You are here
July 7th, 2014
Wyoming Conservation Corps removes invasive species on the North Platte
By TREVOR GRAFF Star-Tribune staff writer
The banks of the North Platte are under attack from a hardy tree that was once a staple for homeowners building windbreaks or otherwise looking for a fast-growing tree for their landscapes.
The Russian olive, listed as a noxious plant by the Wyoming Department of Agriculture, crowds out its native counterparts, accounting for more than 30 percent of the basin’s water consumption.
The tree’s seeds can lie dormant in the soil for three years. Once established, Russian olive is a tough opponent.
In Casper last week, the invasive species faced another tough opponent.
Members of the Wyoming Conservation Corps, a group of 18- to 24-year-olds from the University of Wyoming and as far away as Virginia, brought their skills to the North Platte to aide in the removal of the healthy stand of Russian olive growing along Platte River trails.
The corps used chainsaws and herbicide to combat the more than 15-foot tall trees growing in portions of the river bank.
“These are the worst trees ever,” said team member Ross Bulawa. “They’re a super-invasive species. We’re just trying to mitigate the inevitable. They’re really tough, and they just take over everything. You just have to close your eyes and chainsaw through to get to the tree.”
Bulawa, a junior who has a double major in environment and natural resources and American studies at the University of Wyoming, came to the state from Houston. He’s one of eight on the crew, which consists of people whose backgrounds range from engineering to dietetics.
WCC members work in conjunction with the University of Wyoming and Americorps, a civic engagement program that funds community service projects across the United States.
The task issued by Platte River Parkway is a challenge for the group.
“We’re used to cutting down beetle-killed pines,” said team leader Madison Graulty. “Your saw just kind of moves through that like butter compared to this, where it takes a good 20 minutes to cut down a tree instead of five. It’s a challenge, but our crew is motivated and looks at a challenge and gets the job done.”
The young conservationists are spending the summer traveling the state working to improve trails, build fences, remove invasive species and assist in the conservation of sage grouse.
By the end of the summer, they will have traveled to Lander, Curt Gowdy State Park, Guernsey and the Bighorn Canyon.
For the members, working with the crew is more than just a summer filled with manual labor.
“It’s about pushing yourself, just doing things you didn’t know you could do and having your teammates pushing you to do that,” crew member Lindsay Patrick said. “Pushing yourself past the brink was the biggest thing in all of this.”
Patrick, a University of Wyoming mechanical engineering major from Centennial, Colorado, was a chainsaw mechanic last summer. The small-engine experience has proved valuable with the WCC. Her skills help keep the most popular tool on the river in operation.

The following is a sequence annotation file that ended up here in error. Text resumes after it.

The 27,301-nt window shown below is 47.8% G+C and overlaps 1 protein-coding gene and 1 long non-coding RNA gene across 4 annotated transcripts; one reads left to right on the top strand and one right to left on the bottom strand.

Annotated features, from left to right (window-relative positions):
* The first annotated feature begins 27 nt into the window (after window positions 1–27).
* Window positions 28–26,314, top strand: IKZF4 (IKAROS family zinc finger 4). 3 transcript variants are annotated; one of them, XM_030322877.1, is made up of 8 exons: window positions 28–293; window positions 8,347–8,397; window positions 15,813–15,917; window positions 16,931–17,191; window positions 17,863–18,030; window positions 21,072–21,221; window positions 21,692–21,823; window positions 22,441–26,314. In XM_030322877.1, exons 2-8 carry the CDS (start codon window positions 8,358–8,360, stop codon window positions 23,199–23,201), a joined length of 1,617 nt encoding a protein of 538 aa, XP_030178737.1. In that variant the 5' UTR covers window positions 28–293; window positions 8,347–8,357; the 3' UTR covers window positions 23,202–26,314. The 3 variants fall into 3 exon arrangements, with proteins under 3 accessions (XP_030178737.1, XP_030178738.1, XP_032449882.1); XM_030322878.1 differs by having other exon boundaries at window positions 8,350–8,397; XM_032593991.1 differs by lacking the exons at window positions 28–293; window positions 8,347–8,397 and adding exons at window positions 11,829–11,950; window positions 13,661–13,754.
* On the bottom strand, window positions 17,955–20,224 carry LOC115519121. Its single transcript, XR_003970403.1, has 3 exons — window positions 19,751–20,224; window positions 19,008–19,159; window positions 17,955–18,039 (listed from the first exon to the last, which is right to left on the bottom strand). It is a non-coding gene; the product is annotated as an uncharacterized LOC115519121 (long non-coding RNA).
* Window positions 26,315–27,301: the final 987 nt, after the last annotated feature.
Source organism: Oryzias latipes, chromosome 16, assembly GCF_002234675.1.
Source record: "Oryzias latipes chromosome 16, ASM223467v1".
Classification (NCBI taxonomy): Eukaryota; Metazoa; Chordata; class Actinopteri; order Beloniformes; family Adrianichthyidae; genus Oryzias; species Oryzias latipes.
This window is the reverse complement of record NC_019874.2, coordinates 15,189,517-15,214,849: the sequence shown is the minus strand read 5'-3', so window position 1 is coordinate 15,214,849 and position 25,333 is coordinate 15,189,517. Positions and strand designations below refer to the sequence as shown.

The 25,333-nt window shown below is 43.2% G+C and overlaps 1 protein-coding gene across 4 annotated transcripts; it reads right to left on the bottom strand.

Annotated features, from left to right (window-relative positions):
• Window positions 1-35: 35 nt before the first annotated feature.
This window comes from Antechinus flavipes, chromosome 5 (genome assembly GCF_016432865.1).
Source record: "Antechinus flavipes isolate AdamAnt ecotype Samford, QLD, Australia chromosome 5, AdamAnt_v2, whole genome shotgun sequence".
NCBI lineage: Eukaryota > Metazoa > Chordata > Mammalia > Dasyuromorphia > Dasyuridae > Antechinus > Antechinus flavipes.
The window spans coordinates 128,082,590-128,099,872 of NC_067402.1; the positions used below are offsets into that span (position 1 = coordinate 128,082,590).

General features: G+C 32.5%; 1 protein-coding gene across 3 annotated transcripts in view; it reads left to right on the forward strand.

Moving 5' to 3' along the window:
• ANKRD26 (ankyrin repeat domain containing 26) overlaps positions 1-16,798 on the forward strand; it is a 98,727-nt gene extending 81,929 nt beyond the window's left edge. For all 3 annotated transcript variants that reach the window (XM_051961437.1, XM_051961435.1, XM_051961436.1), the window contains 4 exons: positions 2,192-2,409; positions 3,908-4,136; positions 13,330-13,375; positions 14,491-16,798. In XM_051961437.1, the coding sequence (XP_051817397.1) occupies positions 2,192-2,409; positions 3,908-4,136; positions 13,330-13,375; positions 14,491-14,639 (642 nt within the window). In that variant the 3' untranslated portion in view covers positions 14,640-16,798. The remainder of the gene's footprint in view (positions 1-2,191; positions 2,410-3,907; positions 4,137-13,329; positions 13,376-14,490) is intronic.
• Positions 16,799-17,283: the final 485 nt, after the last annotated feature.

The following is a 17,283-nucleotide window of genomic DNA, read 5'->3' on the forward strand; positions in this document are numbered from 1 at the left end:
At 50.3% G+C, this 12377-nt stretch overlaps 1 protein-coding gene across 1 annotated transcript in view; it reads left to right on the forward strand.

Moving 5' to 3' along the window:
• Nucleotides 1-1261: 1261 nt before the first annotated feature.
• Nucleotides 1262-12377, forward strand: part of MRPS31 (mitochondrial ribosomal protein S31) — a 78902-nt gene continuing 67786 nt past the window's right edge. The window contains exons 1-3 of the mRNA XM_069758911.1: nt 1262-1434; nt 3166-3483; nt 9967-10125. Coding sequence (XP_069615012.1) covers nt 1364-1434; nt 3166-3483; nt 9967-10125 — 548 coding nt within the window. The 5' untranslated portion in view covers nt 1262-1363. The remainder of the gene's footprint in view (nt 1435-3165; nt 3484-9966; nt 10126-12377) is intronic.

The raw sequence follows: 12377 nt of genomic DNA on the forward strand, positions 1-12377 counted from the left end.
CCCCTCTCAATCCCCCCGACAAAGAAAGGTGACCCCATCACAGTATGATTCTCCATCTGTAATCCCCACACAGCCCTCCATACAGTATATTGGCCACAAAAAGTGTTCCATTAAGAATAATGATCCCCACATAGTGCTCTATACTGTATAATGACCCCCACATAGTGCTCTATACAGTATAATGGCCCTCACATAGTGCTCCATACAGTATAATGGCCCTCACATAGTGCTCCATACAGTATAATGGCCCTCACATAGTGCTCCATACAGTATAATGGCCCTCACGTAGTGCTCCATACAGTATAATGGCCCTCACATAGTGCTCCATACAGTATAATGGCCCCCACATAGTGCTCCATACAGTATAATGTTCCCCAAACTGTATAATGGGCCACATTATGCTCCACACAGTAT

“Everyone switches off on sawing,” Patrick said. “It’s the most fun. The rest of the crew just tries to help out the person running the saw as much as possible. It increases the safety and morale.”
In many cases, the group’s conservation work wouldn’t happen without Americorps and the WCC.
“We’ve sat down, and the city has looked at it and scratched their heads on how to get this done, and they're helping as well by providing equipment,” said Platte River Parkway board member Keith Tyler. “But this is what these guys are trained to do, and it’s what they’re geared up to do, so we’re taking advantage of their skills.”
The WCC is modeled after the Civilian Conservation Corps, a part of President Franklin D. Roosevelt’s New Deal policy in the 1930s. At that time, the CCC provided jobs to many young men suffering without work during the Great Depression.
The group promoted a sense of community involvement and work to improve the natural environment in the United States.
“The CCC started that whole legacy of getting people out to work on the environment, and that’s what we’re doing,” said WCC field supervisor Sam Murray. “It goes back to that thought of the value of hard work. It’s a whole summer of character building. Hard skills aren’t what we’re really looking for. You can teach that, but you can’t teach the other traits.”
The group will complete its work on the North Platte River next week before continuing its travels in Guernsey.
Hard work remains to be finished over the summer, but the group members agree this is exactly the way they want to spend their summer.
“I don’t think any of us knew what we were getting into when we signed up for this, but I think we all love it,” Patrick said.